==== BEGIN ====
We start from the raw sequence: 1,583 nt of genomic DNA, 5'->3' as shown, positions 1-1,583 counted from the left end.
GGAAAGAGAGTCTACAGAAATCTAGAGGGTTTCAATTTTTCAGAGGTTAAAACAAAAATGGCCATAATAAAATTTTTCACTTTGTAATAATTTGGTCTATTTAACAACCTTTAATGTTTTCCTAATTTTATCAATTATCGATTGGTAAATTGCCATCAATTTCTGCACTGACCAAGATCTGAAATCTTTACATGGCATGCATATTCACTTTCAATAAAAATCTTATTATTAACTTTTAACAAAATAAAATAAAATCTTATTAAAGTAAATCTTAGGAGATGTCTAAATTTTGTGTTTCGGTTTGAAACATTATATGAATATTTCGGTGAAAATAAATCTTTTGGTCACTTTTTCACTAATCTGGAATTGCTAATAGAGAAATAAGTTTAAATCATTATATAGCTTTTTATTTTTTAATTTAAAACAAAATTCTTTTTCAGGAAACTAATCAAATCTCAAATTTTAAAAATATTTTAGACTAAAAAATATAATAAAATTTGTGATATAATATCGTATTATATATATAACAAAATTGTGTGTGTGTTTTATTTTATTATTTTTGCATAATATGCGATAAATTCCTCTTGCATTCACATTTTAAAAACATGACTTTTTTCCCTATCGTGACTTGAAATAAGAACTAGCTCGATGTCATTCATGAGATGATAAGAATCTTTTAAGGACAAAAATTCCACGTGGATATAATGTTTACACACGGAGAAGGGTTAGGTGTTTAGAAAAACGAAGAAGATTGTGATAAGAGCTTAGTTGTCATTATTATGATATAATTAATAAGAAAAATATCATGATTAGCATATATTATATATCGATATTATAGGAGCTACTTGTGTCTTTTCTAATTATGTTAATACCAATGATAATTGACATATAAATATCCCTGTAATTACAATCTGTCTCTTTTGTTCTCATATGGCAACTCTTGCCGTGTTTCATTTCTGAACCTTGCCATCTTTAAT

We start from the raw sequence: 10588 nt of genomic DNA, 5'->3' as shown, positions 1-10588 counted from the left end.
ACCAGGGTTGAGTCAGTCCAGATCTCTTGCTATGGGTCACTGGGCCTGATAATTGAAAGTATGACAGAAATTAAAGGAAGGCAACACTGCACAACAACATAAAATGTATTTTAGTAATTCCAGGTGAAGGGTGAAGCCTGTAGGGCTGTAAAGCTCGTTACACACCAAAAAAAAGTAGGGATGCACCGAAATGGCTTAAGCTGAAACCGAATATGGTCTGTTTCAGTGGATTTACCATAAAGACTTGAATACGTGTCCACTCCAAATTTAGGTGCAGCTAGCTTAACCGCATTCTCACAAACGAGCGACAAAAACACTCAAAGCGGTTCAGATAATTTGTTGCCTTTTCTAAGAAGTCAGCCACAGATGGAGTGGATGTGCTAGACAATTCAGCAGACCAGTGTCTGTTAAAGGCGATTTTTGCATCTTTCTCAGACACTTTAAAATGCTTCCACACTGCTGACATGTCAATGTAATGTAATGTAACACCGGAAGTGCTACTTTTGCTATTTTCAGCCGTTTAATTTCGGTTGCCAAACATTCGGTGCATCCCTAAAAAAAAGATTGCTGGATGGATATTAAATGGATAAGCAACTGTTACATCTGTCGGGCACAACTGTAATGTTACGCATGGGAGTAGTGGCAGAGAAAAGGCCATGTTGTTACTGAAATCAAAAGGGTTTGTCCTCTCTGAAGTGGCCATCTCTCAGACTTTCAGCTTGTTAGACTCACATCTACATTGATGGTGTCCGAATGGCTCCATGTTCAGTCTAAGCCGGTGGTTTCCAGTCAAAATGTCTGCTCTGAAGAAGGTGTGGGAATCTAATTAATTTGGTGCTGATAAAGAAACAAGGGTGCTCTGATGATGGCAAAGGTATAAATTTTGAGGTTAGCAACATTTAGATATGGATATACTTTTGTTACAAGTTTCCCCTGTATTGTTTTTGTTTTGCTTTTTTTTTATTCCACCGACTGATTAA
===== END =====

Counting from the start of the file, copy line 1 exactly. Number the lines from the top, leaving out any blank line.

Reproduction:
We start from the raw sequence: 1,583 nt of genomic DNA, 5'->3' as shown, positions 1-1,583 counted from the left end.